A new state law says Mississippi schools have to decide between teaching abstinence only sex education or taking a new approach called abstinence plus.

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Parents Looking at Options for New Sex Education Plans

By Daniel Cherry | Published 07 Oct 2011 03:30pm | comments

Mississippi leads the nation in the rate of teen births as well as some sexually transmitted diseases like chlamydia and gonorrhea. MPB's Daniel Cherry reports how a new law requires school districts to adopt new sex education plans in the coming months.

School districts are required by state law to adopt either abstinence only or abstinence plus sex education by June 2012. Parents are trying to get educated on which plan works best for them and their children. Susan Womack, the Executive Director of the Jackson Parents for Public Schools says some parents might not be up to speed on all the information.

"Abstinence only has been around for quite a long time. There are not a lot of people who know about the abstinence plus option. We want to make sure that we have an informed public and parents have the information they need."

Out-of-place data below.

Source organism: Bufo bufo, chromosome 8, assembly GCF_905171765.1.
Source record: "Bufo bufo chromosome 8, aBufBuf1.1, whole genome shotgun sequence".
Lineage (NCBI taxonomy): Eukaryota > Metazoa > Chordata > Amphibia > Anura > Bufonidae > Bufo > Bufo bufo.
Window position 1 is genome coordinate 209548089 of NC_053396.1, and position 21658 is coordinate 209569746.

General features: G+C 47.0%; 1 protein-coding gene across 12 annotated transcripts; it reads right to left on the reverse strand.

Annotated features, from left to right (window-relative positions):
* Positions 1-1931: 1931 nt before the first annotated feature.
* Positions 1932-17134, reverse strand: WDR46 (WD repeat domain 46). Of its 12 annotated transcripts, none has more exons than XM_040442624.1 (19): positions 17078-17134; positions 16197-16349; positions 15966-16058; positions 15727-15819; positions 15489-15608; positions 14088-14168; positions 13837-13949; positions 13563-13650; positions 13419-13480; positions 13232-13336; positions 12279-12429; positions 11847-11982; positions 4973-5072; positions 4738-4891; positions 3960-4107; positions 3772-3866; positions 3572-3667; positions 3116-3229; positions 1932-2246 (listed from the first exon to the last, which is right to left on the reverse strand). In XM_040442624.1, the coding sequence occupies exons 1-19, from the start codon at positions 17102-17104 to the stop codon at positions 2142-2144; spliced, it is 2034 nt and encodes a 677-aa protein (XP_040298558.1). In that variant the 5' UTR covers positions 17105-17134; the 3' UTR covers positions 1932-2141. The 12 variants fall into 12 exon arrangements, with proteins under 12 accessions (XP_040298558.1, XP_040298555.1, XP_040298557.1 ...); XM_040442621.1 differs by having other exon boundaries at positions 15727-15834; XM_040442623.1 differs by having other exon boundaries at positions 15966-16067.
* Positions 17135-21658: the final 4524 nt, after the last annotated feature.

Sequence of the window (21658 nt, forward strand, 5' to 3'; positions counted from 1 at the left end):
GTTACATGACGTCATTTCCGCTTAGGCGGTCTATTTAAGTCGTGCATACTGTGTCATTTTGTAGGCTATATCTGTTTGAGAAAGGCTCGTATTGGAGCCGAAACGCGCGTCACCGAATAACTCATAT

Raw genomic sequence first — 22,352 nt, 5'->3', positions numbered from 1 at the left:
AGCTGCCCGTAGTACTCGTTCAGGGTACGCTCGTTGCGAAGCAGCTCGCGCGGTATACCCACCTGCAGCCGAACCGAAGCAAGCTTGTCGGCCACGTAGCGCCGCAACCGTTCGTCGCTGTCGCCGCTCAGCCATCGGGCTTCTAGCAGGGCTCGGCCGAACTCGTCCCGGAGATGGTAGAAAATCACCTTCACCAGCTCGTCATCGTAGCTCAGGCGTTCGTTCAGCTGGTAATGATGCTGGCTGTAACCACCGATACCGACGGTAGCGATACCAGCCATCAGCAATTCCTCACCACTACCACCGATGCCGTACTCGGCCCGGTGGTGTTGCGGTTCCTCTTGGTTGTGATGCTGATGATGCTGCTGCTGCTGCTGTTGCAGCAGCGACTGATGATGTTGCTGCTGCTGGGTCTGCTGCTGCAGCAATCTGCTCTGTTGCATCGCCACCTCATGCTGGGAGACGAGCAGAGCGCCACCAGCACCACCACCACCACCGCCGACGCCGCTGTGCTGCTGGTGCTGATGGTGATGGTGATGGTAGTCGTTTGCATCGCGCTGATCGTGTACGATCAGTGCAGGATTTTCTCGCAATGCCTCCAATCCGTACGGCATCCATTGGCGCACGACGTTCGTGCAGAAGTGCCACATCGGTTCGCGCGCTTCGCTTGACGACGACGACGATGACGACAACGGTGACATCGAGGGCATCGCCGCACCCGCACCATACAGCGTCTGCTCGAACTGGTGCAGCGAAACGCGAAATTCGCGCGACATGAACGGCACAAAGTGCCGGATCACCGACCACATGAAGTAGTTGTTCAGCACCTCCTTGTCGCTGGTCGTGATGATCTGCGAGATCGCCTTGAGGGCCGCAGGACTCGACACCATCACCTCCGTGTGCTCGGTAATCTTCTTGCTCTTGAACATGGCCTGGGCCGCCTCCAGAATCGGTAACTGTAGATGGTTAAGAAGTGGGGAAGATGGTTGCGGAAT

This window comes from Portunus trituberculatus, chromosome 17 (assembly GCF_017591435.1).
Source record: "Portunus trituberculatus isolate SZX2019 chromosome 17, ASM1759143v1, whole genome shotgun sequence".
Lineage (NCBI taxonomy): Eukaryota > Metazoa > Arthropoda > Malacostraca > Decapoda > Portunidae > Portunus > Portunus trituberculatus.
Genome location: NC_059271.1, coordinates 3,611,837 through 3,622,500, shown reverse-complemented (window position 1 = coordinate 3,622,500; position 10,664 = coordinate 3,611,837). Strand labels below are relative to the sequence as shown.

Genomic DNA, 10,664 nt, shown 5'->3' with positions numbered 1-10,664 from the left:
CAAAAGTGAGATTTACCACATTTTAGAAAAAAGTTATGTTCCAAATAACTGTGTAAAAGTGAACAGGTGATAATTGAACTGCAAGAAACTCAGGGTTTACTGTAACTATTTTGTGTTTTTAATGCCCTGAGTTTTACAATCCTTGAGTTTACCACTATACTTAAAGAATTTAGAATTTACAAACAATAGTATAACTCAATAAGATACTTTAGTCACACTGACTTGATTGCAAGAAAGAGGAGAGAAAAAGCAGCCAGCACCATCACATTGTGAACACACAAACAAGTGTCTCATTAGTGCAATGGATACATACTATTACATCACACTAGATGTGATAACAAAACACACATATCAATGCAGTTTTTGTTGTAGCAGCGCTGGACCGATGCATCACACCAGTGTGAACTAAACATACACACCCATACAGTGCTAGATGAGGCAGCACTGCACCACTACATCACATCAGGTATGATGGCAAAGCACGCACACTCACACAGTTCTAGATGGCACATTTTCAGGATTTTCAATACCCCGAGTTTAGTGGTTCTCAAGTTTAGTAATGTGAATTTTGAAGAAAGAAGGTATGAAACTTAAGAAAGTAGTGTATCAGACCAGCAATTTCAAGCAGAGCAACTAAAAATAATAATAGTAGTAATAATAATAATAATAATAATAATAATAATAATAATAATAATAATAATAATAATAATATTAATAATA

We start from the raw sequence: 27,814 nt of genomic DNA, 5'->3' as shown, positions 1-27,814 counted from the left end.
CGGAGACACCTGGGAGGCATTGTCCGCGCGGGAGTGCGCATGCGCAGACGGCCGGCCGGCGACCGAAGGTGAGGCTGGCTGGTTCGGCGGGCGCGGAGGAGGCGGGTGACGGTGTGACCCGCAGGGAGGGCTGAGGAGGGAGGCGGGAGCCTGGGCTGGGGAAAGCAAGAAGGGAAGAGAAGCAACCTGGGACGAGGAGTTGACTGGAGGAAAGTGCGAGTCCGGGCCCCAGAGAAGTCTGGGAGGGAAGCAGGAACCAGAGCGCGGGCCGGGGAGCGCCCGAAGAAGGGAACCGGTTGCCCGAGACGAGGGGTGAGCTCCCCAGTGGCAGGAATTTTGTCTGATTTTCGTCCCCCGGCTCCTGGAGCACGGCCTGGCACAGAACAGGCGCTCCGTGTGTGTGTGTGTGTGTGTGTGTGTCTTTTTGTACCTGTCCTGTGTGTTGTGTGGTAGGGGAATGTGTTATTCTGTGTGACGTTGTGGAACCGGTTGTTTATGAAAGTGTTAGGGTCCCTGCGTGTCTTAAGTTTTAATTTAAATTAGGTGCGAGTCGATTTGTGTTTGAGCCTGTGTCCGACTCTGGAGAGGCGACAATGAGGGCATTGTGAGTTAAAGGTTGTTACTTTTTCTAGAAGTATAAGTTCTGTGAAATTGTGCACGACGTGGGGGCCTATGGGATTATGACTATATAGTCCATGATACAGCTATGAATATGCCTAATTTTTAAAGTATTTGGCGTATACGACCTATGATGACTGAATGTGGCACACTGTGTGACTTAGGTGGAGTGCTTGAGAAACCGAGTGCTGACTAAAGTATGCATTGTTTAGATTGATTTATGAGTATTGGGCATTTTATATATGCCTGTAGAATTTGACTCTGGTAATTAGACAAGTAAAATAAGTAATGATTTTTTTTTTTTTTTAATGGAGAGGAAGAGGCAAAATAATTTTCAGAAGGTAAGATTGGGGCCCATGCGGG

Abstinence plus teaches abstinence as the only safe option, but offers some information about safe sex. Sanford Johnson, the Deputy Director of Mississippi First, he supports teaching abstinence plus and says statistics show sex education needs change.

"We're not against abstinence. We think that abstinence is the only fail safe, but programs that rely exclusively on trying to encourage kids to abstain from sex until they're married have just not been proven effective. In fact they've been failures in a lot of communities."

At least 17 school districts have already chosen to teach abstinence only. Tonja Murphy has children in Jackson Public Schools. She says parents should play a big role in deciding what's taught.

"They want to know what their child would be taught in English or Math so with something as sensitive as this, they need to be aware of whatever curriculum they pick and make sure it's something they agree with and something they can talk to their child about at home."

A recent study by the Women's Fund of Mississippi shows teen births cost the state $155 million each year. Whatever program each district chooses, state leaders are hoping to improve in that area.




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